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‘The Wholehearted’ — Boxing And The Politics Of Violence

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Suli Holum stars in a publicity shot from the one-woman show, "The Wholehearted," at ArtsEmerson. (Courtesy, ArtsEmerson)

Suli Holum stars in a publicity shot from the one-woman show, “The Wholehearted,” at ArtsEmerson. (Courtesy, ArtsEmerson)

The shiver that goes down your spine in “The Wholehearted” when a perpetrator of domestic abuse is set free by a judge with “time served” will be totally understandable hereabouts, given the Jared Remy story.

But the woman at the heart of the play at the Paramount Center (through Sunday) — in fact, the only woman in the play — is herself living a life of violence. She’s a female boxer who, at one point, was at the top of the game. She can strut with the most macho of men and does, particularly with her coach and husband, Charlie Flaxon. Until that night when he takes a knife to her and almost ends her life, all but ruining her career along the way.

When the play opens, however, she is narrating a video love letter to her prospective girlfriend, Carmen, as she relives Charlie’s promises to make her champ, her days at the top of the boxing world, their violent rift and her comeback.

It’s an excellent, all-round performance by Suli Holum, who gets so far into the character of Dee Crosby that you’d swear they were one and the same. Holum learned to box for the part, but that’s only a piece of the story. She’s alternatively sweet (with Carmen) and tough, seductive and off-putting, victim and co-conspirator in her violent world.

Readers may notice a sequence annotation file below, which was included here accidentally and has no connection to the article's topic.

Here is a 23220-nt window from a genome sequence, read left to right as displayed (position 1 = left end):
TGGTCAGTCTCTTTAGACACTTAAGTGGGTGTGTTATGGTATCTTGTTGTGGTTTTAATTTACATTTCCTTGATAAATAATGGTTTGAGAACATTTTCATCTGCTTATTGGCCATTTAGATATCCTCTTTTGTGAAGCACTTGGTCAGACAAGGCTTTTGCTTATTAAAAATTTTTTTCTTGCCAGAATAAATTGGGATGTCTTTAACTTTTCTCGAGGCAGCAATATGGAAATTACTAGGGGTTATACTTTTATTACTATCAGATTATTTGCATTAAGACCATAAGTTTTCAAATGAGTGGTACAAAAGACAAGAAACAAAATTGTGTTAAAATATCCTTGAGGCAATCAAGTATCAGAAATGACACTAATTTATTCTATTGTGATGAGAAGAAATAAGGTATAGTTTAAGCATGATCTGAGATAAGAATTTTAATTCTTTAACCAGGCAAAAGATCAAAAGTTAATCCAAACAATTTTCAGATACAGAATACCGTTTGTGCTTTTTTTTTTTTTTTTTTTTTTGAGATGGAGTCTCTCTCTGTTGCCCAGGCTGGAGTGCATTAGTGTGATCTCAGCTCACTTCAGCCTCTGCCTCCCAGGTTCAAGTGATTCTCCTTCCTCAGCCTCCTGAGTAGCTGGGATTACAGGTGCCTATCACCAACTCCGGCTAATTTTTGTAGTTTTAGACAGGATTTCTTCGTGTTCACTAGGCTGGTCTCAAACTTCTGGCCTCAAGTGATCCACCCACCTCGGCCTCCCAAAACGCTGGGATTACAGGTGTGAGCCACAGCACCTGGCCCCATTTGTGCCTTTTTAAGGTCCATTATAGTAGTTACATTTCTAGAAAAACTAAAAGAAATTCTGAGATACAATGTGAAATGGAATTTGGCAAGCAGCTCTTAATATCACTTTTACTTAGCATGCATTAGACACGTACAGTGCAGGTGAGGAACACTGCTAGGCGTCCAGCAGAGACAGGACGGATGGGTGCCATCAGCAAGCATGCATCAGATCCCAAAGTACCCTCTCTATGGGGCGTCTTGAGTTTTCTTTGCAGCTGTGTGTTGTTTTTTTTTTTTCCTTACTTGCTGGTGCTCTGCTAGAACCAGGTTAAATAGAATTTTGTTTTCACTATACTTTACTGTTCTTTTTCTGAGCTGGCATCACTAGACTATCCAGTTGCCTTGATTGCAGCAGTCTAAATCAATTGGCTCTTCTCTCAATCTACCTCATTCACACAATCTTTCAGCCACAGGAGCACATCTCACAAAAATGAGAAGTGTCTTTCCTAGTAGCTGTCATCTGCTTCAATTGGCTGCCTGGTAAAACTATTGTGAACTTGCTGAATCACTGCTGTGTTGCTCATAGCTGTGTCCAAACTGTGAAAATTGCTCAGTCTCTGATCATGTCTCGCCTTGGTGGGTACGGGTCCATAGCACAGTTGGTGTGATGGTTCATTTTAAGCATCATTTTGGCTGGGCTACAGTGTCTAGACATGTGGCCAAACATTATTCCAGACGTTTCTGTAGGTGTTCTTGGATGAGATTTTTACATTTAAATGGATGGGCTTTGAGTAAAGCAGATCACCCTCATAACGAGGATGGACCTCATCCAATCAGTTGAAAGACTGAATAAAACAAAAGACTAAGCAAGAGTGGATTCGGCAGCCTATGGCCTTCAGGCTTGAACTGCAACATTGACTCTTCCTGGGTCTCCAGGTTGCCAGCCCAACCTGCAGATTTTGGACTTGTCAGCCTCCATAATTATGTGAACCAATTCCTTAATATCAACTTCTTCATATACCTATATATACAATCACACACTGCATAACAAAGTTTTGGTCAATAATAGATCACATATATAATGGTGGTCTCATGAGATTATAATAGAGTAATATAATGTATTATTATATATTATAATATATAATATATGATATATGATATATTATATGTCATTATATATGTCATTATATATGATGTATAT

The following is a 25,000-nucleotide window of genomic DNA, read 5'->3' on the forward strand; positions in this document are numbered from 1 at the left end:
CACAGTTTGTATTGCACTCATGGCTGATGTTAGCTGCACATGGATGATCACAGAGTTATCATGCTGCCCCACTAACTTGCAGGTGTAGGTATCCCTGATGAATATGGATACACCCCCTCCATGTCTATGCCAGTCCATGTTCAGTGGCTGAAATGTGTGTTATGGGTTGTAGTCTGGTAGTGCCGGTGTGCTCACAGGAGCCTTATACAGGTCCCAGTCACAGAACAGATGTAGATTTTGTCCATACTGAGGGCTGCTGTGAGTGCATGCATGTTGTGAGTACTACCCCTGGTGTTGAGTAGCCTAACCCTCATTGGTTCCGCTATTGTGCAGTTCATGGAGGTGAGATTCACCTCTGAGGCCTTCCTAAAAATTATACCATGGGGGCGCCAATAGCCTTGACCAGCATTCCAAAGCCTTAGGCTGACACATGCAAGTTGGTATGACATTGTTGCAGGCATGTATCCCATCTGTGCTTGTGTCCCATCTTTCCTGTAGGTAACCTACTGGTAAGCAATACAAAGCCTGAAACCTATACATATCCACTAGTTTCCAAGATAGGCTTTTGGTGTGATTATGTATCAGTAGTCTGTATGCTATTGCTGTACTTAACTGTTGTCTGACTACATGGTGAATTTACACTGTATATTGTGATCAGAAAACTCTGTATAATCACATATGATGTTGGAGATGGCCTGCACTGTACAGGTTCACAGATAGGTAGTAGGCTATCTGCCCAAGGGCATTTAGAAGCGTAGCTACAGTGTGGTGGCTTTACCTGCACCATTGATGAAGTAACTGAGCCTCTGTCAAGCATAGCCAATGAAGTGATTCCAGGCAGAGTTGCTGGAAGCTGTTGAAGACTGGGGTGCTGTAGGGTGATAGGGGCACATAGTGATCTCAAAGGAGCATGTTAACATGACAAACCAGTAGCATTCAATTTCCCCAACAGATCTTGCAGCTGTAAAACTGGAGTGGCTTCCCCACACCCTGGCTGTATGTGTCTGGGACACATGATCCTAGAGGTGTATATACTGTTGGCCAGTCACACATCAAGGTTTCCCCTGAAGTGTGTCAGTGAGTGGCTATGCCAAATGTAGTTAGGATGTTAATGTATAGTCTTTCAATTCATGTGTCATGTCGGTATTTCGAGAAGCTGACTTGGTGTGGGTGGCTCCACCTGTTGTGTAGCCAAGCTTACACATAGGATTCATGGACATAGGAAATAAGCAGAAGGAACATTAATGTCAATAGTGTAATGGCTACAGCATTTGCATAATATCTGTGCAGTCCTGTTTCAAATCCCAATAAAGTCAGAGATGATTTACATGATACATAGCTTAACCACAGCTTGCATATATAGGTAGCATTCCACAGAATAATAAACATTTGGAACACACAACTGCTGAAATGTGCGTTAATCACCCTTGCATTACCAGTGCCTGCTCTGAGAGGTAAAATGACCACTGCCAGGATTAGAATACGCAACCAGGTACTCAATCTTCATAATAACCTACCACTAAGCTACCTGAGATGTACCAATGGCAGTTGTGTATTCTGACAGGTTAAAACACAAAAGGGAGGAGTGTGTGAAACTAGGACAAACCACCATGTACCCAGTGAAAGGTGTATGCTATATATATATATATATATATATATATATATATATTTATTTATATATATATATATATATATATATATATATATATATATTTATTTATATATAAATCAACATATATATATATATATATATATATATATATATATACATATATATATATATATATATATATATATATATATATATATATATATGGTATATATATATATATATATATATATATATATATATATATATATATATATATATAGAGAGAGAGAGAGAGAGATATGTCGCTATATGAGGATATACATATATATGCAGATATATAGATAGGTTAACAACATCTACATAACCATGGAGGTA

As co-director, Holum can also take part of the credit for the rich video design that captures close-up the joys and terrors of her enclosed life. The video seems to mirror the action until, at one point, Holum puts her head down and when she lifts it up, the image is bleeding from the nose.

The script by the other co-director, Deborah Stein, is not as good as Holum’s acting. Stein doesn’t sufficiently develop the relationship between the world of boxing and the issue of domestic violence. Is boxing a larger metaphor for the world outside the ring? A means to fight back? Too much of the story seems specific to Dee, and really not that well-developed outside of Holum’s performance.

But kudos to ArtsEmerson not only for bringing it in, but also helping to develop it in a residency last year. It’s a strong piece of theater. The performance doesn’t need any more punch, just the script.

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